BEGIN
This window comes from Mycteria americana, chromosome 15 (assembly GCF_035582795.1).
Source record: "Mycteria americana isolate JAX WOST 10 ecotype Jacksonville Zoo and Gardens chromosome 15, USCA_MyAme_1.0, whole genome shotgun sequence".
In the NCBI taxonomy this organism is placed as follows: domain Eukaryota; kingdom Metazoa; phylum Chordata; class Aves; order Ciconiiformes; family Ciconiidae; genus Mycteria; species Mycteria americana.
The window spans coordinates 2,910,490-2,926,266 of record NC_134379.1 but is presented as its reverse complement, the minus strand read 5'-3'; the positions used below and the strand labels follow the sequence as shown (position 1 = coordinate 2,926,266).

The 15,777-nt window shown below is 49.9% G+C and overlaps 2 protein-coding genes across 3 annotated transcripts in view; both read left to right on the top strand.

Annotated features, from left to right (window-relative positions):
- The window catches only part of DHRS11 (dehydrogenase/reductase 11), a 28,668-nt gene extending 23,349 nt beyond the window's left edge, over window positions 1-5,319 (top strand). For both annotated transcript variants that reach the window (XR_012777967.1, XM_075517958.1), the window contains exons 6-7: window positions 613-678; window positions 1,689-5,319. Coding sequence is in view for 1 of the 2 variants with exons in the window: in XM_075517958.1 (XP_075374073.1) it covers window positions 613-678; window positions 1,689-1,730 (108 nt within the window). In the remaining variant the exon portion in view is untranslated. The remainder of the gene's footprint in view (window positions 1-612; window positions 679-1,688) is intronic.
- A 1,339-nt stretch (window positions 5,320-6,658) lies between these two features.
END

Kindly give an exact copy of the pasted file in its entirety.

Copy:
This window comes from Mycteria americana, chromosome 15 (assembly GCF_035582795.1).
Source record: "Mycteria americana isolate JAX WOST 10 ecotype Jacksonville Zoo and Gardens chromosome 15, USCA_MyAme_1.0, whole genome shotgun sequence".
In the NCBI taxonomy this organism is placed as follows: domain Eukaryota; kingdom Metazoa; phylum Chordata; class Aves; order Ciconiiformes; family Ciconiidae; genus Mycteria; species Mycteria americana.
The window spans coordinates 2,910,490-2,926,266 of record NC_134379.1 but is presented as its reverse complement, the minus strand read 5'-3'; the positions used below and the strand labels follow the sequence as shown (position 1 = coordinate 2,926,266).

The 15,777-nt window shown below is 49.9% G+C and overlaps 2 protein-coding genes across 3 annotated transcripts in view; both read left to right on the top strand.

Annotated features, from left to right (window-relative positions):
- The window catches only part of DHRS11 (dehydrogenase/reductase 11), a 28,668-nt gene extending 23,349 nt beyond the window's left edge, over window positions 1-5,319 (top strand). For both annotated transcript variants that reach the window (XR_012777967.1, XM_075517958.1), the window contains exons 6-7: window positions 613-678; window positions 1,689-5,319. Coding sequence is in view for 1 of the 2 variants with exons in the window: in XM_075517958.1 (XP_075374073.1) it covers window positions 613-678; window positions 1,689-1,730 (108 nt within the window). In the remaining variant the exon portion in view is untranslated. The remainder of the gene's footprint in view (window positions 1-612; window positions 679-1,688) is intronic.
- A 1,339-nt stretch (window positions 5,320-6,658) lies between these two features.